BMW didn’t al­ways build ul­ti­mate driv­ing ma­chines.

From air­planes to mo­tor­cy­cles to mi­cro-cars, not ev­ery­thing BMW built was lux­u­ri­ous


While it of­fers all premium ve­hi­cles to­day, that wasn’t al­ways the case for BMW. Like many Euro­pean au­tomak­ers, it was hit hard by the Sec­ond World War, and for a while it de­pended on some cheap and odd­ball cars to keep it go­ing.

BMW’s roots are in air­plane en­gines, and the com­pany was started in 1913 by Gus­tav Otto, son of the man cred­ited with in­vent­ing the four-stroke en­gine de­sign used to­day. His firm would even­tu­ally be­come part of Bay­erische Mo­toren Werke — Bavar­ian Mo­tor Works — known as BMW.

The air­craft com­pany de­vel­oped a six-cylin­der en­gine for high-alti­tude fly­ing and pro­duced it for the Ger­man mil­i­tary in the First World War, but the vic­to­ri­ous Al­lies shut down the coun­try’s air­craft pro­duc­tion at war’s end, and BMW turned to mak­ing mo­tor­cy­cles, along with en­gines for boats and trucks.

It started work­ing on au­to­mo­bile pro­to­types in 1925, but ul­ti­mately de­cided it made more fi­nan­cial sense to use an ex­ist­ing de­sign. Bri­tain’s best-sell­ing car was the Austin Seven, which Ger­man au­tomaker Fahrzeug­fab­rik Eise­nach was build­ing un­der li­cense as the Dixi 3/15 for lo­cal sales. BMW took over the firm and got the Dixi with it.

The lit­tle Dixi was very ba­sic, and while BMW up­graded it — in­clud­ing a brake pedal for all four wheels, in­stead of a hand-op­er­ated lever for the front ones — it re­mained in­ex­pen­sive enough that many driv­ers strug­gling with the post­war econ­omy could still af­ford it. BMW even made an 18-horse­power sports ver­sion, up from the Dixi’s usual 15 horses. While its price lim­ited its sales, it was pop­u­lar among en­thu­si­asts for am­a­teur rac­ing.

BMW’s first orig­i­nal auto de­sign was the 3/20PS of 1932, named for its 20-hp, four-cylin­der en­gine and was avail­able as a sedan or with a con­vert­ible roof.

It was com­mon for fledg­ling au­tomak­ers to out­source their coach­works while they con­cen­trated on the me­chan­i­cal pro­duc­tion, and in one of those strange twists in auto his­tory, the 3/20 bod­ies were sup­plied by Daim­ler-Benz, which had plant ca­pac­ity to spare and was not yet a fierce ri­val.

But the 3/20 was just the open­ing act for the car that was un­veiled the fol­low­ing year and in­di­cated the com­pany’s fu­ture path, at least for the next lit­tle while: The BMW 303. It had a 1.2-litre in-line six-cylin­der en­gine, twin car­bu­re­tors, four-speed trans­mis­sion, and a top speed of 90 km/h. Daim­ler-Benz was still mak­ing the bod­ies, but with a new ad­di­tion by BMW de­signer Fritz Fiedler: The first twin-lobe “kid­ney” grille.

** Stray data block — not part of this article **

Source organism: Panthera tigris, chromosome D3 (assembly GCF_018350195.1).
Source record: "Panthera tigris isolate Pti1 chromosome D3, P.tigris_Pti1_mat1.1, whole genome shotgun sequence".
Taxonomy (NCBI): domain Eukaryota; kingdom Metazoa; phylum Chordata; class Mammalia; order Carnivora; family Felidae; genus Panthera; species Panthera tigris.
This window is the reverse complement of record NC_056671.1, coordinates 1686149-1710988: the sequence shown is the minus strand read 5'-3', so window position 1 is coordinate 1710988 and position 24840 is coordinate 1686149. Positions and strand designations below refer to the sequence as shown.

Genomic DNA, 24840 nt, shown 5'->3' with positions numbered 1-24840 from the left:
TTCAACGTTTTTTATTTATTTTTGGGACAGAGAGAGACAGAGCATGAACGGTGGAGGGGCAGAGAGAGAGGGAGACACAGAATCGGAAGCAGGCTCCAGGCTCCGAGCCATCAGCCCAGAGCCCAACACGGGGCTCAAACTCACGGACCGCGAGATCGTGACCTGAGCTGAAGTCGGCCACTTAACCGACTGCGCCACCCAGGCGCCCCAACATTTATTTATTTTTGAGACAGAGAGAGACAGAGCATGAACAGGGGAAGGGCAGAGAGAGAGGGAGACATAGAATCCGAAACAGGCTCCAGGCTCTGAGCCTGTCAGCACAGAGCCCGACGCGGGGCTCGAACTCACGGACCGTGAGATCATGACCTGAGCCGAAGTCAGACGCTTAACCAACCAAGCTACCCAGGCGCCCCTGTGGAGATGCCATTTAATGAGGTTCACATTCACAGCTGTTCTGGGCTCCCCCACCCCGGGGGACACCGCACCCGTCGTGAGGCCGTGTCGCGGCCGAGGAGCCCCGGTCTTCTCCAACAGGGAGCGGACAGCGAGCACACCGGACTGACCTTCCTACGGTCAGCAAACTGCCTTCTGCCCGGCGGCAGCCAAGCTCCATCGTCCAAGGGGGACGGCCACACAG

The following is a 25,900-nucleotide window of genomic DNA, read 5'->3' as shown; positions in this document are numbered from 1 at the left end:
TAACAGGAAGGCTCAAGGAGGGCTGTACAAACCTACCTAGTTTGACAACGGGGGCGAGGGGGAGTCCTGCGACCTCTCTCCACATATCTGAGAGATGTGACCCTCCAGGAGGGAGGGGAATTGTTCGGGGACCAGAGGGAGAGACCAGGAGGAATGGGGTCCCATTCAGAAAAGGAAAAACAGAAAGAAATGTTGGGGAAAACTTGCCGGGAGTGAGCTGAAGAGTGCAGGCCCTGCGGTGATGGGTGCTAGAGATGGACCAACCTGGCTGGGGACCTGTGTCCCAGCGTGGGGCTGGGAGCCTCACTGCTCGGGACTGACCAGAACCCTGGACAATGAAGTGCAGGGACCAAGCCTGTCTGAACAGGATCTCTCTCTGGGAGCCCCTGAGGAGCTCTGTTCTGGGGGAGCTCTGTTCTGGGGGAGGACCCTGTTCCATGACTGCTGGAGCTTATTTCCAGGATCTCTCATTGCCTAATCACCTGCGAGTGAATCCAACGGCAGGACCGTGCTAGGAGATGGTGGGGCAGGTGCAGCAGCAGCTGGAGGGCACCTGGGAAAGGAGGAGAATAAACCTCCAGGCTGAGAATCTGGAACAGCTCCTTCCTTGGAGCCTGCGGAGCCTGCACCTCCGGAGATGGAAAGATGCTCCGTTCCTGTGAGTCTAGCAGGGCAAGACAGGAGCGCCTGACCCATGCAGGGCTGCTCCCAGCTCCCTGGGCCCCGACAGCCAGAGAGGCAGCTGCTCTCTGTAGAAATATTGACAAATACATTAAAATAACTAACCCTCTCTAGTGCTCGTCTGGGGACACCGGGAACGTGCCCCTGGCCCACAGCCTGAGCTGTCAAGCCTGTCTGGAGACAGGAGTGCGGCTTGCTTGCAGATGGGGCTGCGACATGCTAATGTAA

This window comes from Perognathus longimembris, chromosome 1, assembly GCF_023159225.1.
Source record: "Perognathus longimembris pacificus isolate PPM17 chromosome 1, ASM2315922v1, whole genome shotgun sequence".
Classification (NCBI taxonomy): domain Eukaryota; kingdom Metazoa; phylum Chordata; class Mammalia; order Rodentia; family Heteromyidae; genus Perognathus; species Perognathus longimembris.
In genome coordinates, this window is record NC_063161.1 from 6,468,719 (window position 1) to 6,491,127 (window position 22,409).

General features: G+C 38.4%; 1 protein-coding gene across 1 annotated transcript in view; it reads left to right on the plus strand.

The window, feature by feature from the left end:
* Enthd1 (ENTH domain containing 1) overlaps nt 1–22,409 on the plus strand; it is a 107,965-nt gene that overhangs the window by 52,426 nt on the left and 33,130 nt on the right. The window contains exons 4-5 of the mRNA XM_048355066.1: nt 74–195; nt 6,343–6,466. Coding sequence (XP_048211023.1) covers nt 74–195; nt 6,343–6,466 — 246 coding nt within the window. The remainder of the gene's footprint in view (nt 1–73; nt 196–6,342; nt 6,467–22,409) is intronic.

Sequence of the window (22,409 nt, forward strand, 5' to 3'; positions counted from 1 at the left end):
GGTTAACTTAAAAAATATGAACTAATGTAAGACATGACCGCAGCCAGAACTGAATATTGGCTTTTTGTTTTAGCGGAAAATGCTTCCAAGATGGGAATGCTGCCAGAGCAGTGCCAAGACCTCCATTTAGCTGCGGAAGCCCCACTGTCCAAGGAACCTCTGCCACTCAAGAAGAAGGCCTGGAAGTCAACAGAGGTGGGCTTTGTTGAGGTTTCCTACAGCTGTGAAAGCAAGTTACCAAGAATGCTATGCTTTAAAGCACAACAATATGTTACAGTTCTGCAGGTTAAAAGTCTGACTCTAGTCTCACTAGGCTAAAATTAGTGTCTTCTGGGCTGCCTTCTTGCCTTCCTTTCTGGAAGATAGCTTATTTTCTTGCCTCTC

The 303 was fol­lowed by a string of in­creas­ingly larger and more ex­pen­sive cars in the “3” se­ries. They in­cluded the 328, which made 80 hp and was de­vel­oped for rac­ing. It ini­tially won a com­pe­ti­tion at Nür­bur­gring in 1936 at an aver­age 101 km/h, and went on to post hun­dreds of vic­to­ries over the next few years. But rac­ing, and car pro­duc­tion over­all, would soon come to a halt, af­ter Ger­many’s forces in­vaded Poland in 1939.

BMW’s air­craft-en­gine di­vi­sion had re­turned to pro­duc­tion in the 1920s when the post­war ban lifted, and it again sup­plied the mil­i­tary dur­ing the Sec­ond World War. Ger­many’s govern­ment or­dered the end of civil­ian-ve­hi­cle pro­duc­tion in May 1941, and BMW built per­son­nel car­ri­ers, mo­tor­cy­cles, and sta­tion­ary en­gines for the war. But most of its fac­to­ries were even­tu­ally dam­aged by bombs, or stripped by the Al­lied forces as they ad­vanced through Ger­many, and had to be re­built at war’s end.

BMW restarted mo­tor­cy­cle pro­duc­tion in 1948, but its Eise­nach plant — home to most of its car pro­duc­tion — was now within a zone oc­cu­pied by Rus­sia. Its plant man­agers used left­over parts and tool­ing to pro­duce cars, which they shipped to Western Europe un­der a favourable ex­change rate. BMW cut its ties to the plant and suc­cess­fully sued. Not only did the fac­tory have to change its name, but deal­ers had to al­ter the lo­gos on any cars they had in stock.

BMW restarted its car pro­duc­tion in 1952. It had been a premium man­u­fac­turer be­fore the war and that’s how it re­turned, ini­tially with the large and lux­u­ri­ous six-cylin­der 501. It added the V8-pow­ered 502 and 503, and capped the se­ries with the stun­ning 507 road­ster. But, still af­fected by the war’s eco­nomic ef­fects, Eu­ro­peans were pri­mar­ily buy­ing cheap cars such as Volk­swa­gen’s Bee­tle, or the tiny “mi­cro-cars” of­fered by some man­u­fac­tur­ers.

BMW was in fi­nan­cial trou­ble when its chas­sis en­gi­neer spot­ted a strange, egg-shaped car at Geneva’s auto show in 1954. Built by an Ital­ian scooter com­pany, the Isetta had a rear-mounted two-stroke en­gine, and its en­tire front end was the door. The Ger­man au­tomaker ob­tained the li­cense and tool­ing, and built the Isetta with its own mo­tor­cy­cle en­gine.

The Isetta didn’t sin­gle-hand­edly save BMW, but it helped bring it back from the edge, and while the four-seater BMW 600 ver­sion of it didn’t do well, the more con­ven­tion­ally styled (but still pow­ered by a mo­tor­cy­cle en­gine) BMW 700 fi­nally brought in the prof­its.

Ex­ten­sive fi­nan­cial re­struc­tur­ing — in­clud­ing re­ject­ing a takeover bid by Daim­ler-Benz — and the 1962 in­tro­duc­tion of the new and very suc­cess­ful four-cylin­der 1500 sedan put the Bavar­ian au­tomaker on solid ground and fi­nally look­ing at a suc­cess­ful fu­ture.


The BMW 303 of 1933 was the first ap­pear­ance of the fa­mous “kid­ney” grille.

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